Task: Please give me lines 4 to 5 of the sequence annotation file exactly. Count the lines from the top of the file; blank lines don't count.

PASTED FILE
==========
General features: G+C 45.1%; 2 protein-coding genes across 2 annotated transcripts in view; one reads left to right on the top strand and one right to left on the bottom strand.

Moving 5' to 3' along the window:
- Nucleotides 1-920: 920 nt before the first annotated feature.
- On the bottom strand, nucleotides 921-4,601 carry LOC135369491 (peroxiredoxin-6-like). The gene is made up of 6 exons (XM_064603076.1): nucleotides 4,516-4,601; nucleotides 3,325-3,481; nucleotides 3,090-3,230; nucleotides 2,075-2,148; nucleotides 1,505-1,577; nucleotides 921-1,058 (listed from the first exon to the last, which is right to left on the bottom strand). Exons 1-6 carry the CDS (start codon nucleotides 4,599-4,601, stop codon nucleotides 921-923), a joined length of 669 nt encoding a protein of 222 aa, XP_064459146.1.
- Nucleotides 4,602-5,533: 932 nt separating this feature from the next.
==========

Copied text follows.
- On the bottom strand, nucleotides 921-4,601 carry LOC135369491 (peroxiredoxin-6-like). The gene is made up of 6 exons (XM_064603076.1): nucleotides 4,516-4,601; nucleotides 3,325-3,481; nucleotides 3,090-3,230; nucleotides 2,075-2,148; nucleotides 1,505-1,577; nucleotides 921-1,058 (listed from the first exon to the last, which is right to left on the bottom strand). Exons 1-6 carry the CDS (start codon nucleotides 4,599-4,601, stop codon nucleotides 921-923), a joined length of 669 nt encoding a protein of 222 aa, XP_064459146.1.
- Nucleotides 4,602-5,533: 932 nt separating this feature from the next.